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Why voting options for Allegheny County voters have changed since 2020

Voting booths are set up at one of Allegheny County's satellite voting locations in October 2020.
Lucy Perkins
90.5 WESA
Voting booths are set up at one of Allegheny County's satellite voting locations in October 2020.

County officials called the 2020 election the perfect storm. In Allegheny County, officials were tasked with running a high-stakes election while making sure an unprecedented number of voters could safely cast their ballots.

They had to implement a new mail-in voting law during a pandemic. Plus, the whole country was watching closely, because Pennsylvania was a crucial swing state. To pull it off, local officials built a brand-new system to process hundreds of thousands of mail ballots.

During the summer of 2020, as the U.S. Postal Service said it would likely struggle to meet the fall election’s deadlines, officials were formulating plans to open what they called satellite voting locations. But now, as another high-profile election approaches, local officials say that strategy is too expensive to repeat.

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“It was needed at that time,” said Jen Liptak, chief of staff to the county executive. She was one of many county employees who worked on election plans.

The nine locations were open only on weekends in October. But they allowed nervous voters to drop off their own completed mail ballots in person. Or, they could do what’s sometimes called “over-the-counter voting” — where you walk up to the front desk, request a mail ballot, vote and return it all in one trip.

“We had the new law, we had COVID, confusion,” Liptak said. “People wanted their votes counted. They were concerned about going into the polling places. And that's why it became essential. So that cost, whether it was human capital, whether it was financial, it was needed right then and there.”

The numbers show their efforts did pay off. Allegheny County director of elections Dave Voye said about 6% of the county’s votes — or 42,000 ballots — were cast at these satellite locations ahead of the presidential election.

“I can't explain how busier we were than normal,” he said. “I mean, normally, you'd have maybe five or six people at the counter. We had lines down the street in the 2020 [election].”

But the county will not be offering satellites this year. Voye said turnout typically isn't as high in a midterm election, and because vaccines are widely available, COVID-19 is less likely to keep voters away from the polls.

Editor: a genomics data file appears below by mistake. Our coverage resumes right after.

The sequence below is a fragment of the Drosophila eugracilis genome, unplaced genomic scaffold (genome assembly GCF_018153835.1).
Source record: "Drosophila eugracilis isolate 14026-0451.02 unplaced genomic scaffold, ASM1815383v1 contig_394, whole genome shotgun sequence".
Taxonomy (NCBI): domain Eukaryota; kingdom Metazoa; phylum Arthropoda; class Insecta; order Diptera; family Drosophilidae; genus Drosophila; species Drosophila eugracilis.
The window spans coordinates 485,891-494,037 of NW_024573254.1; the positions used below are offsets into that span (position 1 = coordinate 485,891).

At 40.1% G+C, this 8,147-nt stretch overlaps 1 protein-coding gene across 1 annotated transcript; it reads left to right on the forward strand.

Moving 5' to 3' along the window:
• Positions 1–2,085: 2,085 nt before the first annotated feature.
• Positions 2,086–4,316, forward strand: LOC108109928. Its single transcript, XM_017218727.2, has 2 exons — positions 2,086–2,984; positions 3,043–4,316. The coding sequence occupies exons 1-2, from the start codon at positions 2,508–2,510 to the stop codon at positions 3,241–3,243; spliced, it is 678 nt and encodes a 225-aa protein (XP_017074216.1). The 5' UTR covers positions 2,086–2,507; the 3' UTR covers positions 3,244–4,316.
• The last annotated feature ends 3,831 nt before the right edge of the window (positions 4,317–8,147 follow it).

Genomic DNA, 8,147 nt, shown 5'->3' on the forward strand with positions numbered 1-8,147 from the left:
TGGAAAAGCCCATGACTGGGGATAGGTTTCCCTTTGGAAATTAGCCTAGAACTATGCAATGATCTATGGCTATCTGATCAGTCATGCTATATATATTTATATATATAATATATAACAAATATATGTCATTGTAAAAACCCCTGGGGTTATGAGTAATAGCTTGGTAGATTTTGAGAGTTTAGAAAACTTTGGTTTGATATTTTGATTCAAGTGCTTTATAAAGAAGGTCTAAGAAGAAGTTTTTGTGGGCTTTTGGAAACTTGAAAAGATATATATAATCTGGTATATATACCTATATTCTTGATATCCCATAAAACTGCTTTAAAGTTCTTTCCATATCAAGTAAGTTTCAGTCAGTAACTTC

His boss, Allegheny County Executive Rich Fitzgerald, agreed.

“Those 42,000 ballots can be done in other ways,” Fitzgerald said. “By sticking it in a mailbox. So, it's not like those 42,000 people wouldn't have been voting otherwise. And we're seeing already it seems that people are getting more used to the mail-in ballots. so the more and more it gets used, I think people will feel comfortable with it.”

Satellite voting wasn’t cheap. The county paid $469,574.87 to operate the sites — out of $13,773,041 in total election costs. A county spokesperson noted that the county was able to help cover costs through pandemic-related funding including the CARES Act, as well as an election security grant.

The satellite voting project was a logistical nightmare. Officials ended up having satellites at such places as a county ice rink — not exactly spots that were suited for a highly technical operation. Some spaces had only one electrical outlet.

Fitzgerald, who chairs the county board that oversees election activity, also says there’s a human cost to consider.

“The staff can only be stretched so far. So they're running polling places, you know, the 1300 polling places, plus all the mail-in balloting which is occurring in high numbers, and then you take those staff to try to staff other're stretching the system to a very difficult endeavor,” Fitzgerald said.

But another Democrat on the elections board believes that voting access should be expanded no matter the cost.

“$500,000 in the grand scheme of increasing access for people to vote and increasing confidence in our electoral process — to me, I don't think you can put any price on that,” said County Councilor Bethany Hallam. She worries about the optics of pulling out all the stops only during presidential elections.

“It is really disheartening to see that we have voters who had this great option for how to vote, basically put in front of them and then ripped away as soon as it was given to them,” she said.

Such a decision could signal to voters that other races in other cycles are less important, Hallam said. This year’s election, for example, could flip control of the governor’s house and the U.S. Senate — races that could play a huge part in reshaping election rules for 2024.